Teaching Productivity and Its Enemies

is now on sale for US$12.50

Scroll down to see sample pages from the book


© copyright Thorold May 2011; All Rights Reserved 

published by The Plain & Fancy Press
ISBN 978-0-9871390-0-9

e-mail thormay AT yahoo.com

TP&E is available in eBook pdf format from this site (371 pages) through PayPal at $12.50.

Purchase the book through Paypal by clicking the 'Buy Now' button:



Payment Methods

Paypal accepts credit cards such as:

You can pay through Paypal in currencies listed on its website .

For other options see 'International Payments' below.

International Payments

Paypal is reliable where it is available. However, some countries do not allow Paypal. Click here for a list of Paypal friendly countries.

Other money transfer services are increasing in number all the time. However, some also go out of business, so always check what is available at the time you wish to send money.

A useful list of money transfer services + customer reviews can be seen on the Review Center website at http://www.reviewcentre.com/products3376.html .

We don't care where your payment comes from. Once we are notified by a money transfer company that the funds have been sent, we will forward your copy of the book


Teaching Productivity & Its Enemies  



(sample content below has a link)


Teaching Productivity And Its Enemies - Preface 3

Abstract 15

Section 1: Language Tangle and the productive teacher 18

Productivity 22

The paradox of measuring productivity 25

Competing metrics of productivity 27

The virtualization of human activities 28

Knowledge worker productivity 30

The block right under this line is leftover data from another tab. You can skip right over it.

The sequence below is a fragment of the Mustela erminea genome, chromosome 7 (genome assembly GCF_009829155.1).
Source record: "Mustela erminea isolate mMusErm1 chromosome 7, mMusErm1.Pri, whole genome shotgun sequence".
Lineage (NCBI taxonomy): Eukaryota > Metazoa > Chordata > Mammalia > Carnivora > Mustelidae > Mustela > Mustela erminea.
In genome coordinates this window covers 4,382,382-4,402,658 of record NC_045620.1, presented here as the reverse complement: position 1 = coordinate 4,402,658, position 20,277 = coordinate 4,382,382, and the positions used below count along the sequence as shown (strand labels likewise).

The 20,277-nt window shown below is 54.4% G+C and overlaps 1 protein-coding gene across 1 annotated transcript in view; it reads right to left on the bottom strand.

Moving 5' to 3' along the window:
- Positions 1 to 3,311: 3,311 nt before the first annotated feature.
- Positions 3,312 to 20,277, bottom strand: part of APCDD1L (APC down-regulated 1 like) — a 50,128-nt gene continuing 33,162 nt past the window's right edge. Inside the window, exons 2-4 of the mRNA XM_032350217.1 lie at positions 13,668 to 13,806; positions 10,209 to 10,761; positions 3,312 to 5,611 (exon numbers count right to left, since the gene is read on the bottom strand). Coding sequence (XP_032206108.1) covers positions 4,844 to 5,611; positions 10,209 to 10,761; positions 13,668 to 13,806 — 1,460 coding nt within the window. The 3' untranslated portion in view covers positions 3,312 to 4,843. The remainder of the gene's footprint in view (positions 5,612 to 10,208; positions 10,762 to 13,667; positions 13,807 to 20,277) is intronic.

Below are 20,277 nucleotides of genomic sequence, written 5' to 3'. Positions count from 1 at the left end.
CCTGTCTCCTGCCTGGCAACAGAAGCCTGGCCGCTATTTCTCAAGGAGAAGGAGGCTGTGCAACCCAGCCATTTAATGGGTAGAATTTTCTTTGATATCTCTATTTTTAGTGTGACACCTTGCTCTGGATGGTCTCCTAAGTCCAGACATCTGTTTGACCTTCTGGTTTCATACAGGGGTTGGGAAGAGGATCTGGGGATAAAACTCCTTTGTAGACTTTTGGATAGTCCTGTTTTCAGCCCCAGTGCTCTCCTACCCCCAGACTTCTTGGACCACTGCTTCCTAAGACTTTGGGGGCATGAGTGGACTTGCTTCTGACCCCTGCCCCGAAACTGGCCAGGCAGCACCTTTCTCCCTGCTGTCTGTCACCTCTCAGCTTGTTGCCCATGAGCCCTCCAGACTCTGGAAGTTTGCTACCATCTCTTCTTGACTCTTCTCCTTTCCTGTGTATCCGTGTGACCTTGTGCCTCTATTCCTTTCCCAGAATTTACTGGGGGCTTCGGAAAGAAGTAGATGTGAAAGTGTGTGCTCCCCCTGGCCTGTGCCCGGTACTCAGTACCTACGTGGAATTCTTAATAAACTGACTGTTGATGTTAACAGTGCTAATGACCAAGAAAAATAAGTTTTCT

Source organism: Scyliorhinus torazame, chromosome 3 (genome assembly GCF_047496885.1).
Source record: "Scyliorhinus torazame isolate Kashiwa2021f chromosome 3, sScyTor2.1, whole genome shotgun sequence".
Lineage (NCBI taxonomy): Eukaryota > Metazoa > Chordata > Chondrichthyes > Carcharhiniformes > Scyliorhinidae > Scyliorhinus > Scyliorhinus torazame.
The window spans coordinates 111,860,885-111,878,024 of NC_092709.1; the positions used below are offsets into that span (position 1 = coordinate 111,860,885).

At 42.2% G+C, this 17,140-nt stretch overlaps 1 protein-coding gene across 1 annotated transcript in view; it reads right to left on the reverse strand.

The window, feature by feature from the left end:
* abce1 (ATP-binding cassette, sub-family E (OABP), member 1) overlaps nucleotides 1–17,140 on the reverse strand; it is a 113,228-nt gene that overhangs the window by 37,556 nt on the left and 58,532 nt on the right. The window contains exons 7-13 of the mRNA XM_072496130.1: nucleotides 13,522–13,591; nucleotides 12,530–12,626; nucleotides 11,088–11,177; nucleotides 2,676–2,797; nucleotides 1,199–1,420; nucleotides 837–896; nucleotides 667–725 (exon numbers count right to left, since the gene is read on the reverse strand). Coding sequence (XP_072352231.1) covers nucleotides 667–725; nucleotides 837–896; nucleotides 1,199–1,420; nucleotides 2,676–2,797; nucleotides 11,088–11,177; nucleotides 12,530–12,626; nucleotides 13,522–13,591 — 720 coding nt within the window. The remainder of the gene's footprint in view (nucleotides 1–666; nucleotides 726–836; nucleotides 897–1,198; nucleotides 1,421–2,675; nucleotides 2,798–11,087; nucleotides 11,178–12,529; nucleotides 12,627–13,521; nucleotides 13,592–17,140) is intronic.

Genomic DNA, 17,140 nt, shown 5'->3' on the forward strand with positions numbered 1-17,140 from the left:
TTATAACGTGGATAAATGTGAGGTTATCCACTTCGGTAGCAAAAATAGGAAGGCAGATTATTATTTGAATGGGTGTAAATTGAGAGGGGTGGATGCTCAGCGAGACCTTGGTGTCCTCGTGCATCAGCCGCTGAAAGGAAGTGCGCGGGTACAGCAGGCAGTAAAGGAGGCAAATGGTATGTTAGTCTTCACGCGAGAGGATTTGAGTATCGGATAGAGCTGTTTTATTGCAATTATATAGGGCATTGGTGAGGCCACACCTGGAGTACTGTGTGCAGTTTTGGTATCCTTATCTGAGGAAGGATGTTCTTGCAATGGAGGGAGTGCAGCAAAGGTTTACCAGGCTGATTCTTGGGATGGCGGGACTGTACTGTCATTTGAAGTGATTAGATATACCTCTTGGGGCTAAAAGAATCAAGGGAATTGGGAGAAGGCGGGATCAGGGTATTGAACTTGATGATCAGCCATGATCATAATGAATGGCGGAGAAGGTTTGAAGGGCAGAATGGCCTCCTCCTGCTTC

The problem of substitution 31

Teachers and students as knowledge workers 35

a) Language Learners 35

b) Language Teachers 37

Concepts of productivity within educational institutions 39

Domains of productivity applied to an educational context 41

Teaching productivity 45

The predictability of learning 45

The special case of learning complex systems 45

The unique case of learning complex language systems 46

The argument for teacher productivity through de-skilling 49

Teaching productivity mediated through the class 51

Learning productivity 53

General productivity issues arising in the case studies 56

What is the model framework for the analysis? 58

Biographical case study 60

What rationale can be given for data inclusion, organization and weighting? 64

Elements in Thor May's character formation* 66

The teacher as language learner – a personal view 70

Types of data in the dissertation 72

Teaching validation 74

Section 2: Personal case studies in issues affecting language teaching productivity 77

Introduction 77

Case Study 1: Tangaroa Junior Secondary College, 1976 78

Case Study 2: The Chiko Roll Factory, 1977 82

Case Study 3: Scallop Fishermen, 1977 85

Case Study 4: Government Aircraft Factory, 1977 89